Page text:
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bibliography*The PainScience Bibliography contains plain language summaries of thousands of scientific papers and others sources, like a specialized blog. This page is about a single scientific paper in the bibliography, Mahowald 2011.

The correlation between plantar fascia thickness and symptoms of plantar fasciitis

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Tags: treatment, plantar fasciitis, devices, foot, leg, limbs, pain problems, overuse injury, injury, tendinosis

PainSci summary of Mahowald 2011?This page is one of thousands in the PainScience.com bibliography. It is not a general article: it is focused on a single scientific paper, and it may provide only just enough context for the summary to make sense. Links to other papers and more general information are provided at the bottom of the page, as often as possible. ★★★☆☆?3-star ratings are for typical studies with no more (or less) than the usual common problems. Ratings are a highly subjective opinion, and subject to revision at any time. If you think this paper has been incorrectly rated, please let me know.

In 39 feet, both increasing and decreasing pain correlated well with changes in plantar fascia thickness, assessed with ultrasonography. The authors conclude that their study “provides evidence that changing thickness of the plantar fascia is a valid objective.”

~ Paul Ingraham

original abstractAbstracts here may not perfectly match originals, for a variety of technical and practical reasons. Some abstacts are truncated for my purposes here, if they are particularly long-winded and unhelpful. I occasionally add clarifying notes. And I make some minor corrections.

BACKGROUND: The purpose of this study was to determine whether changes in plantar fascia thickness are a reliable gauge of efficacy of treatment protocols for plantar fasciitis.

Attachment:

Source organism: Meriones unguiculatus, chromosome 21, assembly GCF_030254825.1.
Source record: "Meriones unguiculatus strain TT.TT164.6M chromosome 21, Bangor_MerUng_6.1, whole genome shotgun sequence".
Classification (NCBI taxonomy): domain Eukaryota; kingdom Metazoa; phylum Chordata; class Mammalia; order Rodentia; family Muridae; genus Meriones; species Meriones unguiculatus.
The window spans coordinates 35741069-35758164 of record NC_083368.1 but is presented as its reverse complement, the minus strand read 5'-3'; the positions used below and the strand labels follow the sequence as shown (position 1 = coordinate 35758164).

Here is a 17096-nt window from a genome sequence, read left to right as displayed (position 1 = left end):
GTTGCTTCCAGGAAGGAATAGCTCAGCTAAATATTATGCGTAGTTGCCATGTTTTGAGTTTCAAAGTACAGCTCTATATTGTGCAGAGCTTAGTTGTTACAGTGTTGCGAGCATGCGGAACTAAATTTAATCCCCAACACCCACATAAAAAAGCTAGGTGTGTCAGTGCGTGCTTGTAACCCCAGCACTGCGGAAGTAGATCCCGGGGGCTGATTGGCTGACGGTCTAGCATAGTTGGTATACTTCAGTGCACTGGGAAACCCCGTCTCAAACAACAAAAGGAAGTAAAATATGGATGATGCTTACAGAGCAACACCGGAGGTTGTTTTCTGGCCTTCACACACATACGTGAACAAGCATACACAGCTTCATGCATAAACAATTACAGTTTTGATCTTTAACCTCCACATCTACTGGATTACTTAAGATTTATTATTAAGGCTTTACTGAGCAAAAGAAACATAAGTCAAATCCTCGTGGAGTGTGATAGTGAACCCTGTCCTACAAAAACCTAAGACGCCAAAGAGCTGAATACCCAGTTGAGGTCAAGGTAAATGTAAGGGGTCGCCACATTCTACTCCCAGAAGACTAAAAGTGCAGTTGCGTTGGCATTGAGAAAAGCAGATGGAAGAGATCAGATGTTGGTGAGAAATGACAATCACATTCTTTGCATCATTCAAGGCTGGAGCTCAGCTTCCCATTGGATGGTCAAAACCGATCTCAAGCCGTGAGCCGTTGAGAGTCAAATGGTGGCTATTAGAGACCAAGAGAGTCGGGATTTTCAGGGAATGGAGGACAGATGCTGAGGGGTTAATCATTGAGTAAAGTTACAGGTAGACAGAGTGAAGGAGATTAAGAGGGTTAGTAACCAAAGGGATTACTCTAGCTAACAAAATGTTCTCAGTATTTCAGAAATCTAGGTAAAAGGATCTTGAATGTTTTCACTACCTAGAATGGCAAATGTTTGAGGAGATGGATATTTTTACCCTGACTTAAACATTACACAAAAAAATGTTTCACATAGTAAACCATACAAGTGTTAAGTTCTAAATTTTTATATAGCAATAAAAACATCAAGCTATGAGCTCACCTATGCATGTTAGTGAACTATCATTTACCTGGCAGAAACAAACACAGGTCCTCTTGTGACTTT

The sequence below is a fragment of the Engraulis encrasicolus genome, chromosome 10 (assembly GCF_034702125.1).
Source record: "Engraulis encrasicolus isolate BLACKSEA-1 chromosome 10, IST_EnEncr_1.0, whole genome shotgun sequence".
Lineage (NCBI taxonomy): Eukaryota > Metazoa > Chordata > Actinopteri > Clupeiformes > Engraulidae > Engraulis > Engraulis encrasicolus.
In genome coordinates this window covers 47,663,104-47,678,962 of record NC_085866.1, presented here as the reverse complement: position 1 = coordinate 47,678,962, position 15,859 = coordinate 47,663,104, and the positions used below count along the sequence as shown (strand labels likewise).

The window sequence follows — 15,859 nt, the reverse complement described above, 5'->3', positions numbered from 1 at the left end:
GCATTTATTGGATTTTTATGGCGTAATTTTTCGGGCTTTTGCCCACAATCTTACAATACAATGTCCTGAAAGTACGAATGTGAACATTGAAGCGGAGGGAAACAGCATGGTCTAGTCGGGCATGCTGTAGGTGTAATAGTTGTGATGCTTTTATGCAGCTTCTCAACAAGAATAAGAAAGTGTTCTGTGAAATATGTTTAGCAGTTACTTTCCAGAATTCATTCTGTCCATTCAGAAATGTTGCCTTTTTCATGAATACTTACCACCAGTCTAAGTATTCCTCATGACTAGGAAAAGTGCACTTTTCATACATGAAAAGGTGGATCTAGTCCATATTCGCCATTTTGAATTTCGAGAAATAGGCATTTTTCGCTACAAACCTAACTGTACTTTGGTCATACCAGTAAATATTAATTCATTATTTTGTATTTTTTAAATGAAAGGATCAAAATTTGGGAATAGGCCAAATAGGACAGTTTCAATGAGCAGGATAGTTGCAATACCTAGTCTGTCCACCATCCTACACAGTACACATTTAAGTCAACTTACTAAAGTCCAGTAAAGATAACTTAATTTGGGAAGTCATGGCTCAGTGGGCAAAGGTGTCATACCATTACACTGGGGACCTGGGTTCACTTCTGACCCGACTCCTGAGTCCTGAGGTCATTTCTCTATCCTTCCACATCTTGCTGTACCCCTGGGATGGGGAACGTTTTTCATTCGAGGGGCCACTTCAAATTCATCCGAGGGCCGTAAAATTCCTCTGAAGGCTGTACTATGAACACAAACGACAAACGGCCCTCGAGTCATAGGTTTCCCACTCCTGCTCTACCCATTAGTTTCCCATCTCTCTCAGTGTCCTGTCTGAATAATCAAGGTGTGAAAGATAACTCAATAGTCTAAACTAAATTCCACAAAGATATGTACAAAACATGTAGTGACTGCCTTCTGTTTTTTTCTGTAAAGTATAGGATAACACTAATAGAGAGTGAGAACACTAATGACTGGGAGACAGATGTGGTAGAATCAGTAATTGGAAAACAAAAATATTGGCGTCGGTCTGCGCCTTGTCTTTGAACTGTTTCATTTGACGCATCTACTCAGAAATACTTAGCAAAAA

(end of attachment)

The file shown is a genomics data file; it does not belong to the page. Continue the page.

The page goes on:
METHODS: Thirty-nine feet (30 patients) with plantar fasciitis received an ultrasound examination to measure the thickness of the medial band of the plantar fascia. Each patient assessed his or her pain using the visual analogue scale. Following various treatments, a second ultrasound examination was performed and the thickness of the plantar fascia was again measured and subjective pain level assessed.

RESULTS: Twenty-nine feet (74.4%) showed a decrease in plantar fascia thickness and a decrease in pain. One foot (2.6%) experienced an increase in fascia thickness and reported an increase in pain. Four feet (10.3%) had an increase in thickness of the plantar fascia and reported no change in pain level. Three feet had minor increases in fascia thickness but reported a decrease in pain (7.7%). One foot (2.6%) had no change in fascia thickness but a decrease in pain and one foot (2.6%) had a decrease in the plantar fascia but no change in pain level. The average reduction in fascia thickness was 0.82 mm ± 1.04 mm, correlating with an average improvement in pain of 3.64 ± 2.7 (P < 0.005).

CONCLUSIONS: This study provides evidence that changing thickness of the plantar fascia is a valid objective measurement to assess effectiveness of new or existing treatment protocols.

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This page is part of the PainScience BIBLIOGRAPHY, which contains plain language summaries of thousands of scientific papers & others sources. It’s like a highly specialized blog. A few highlights: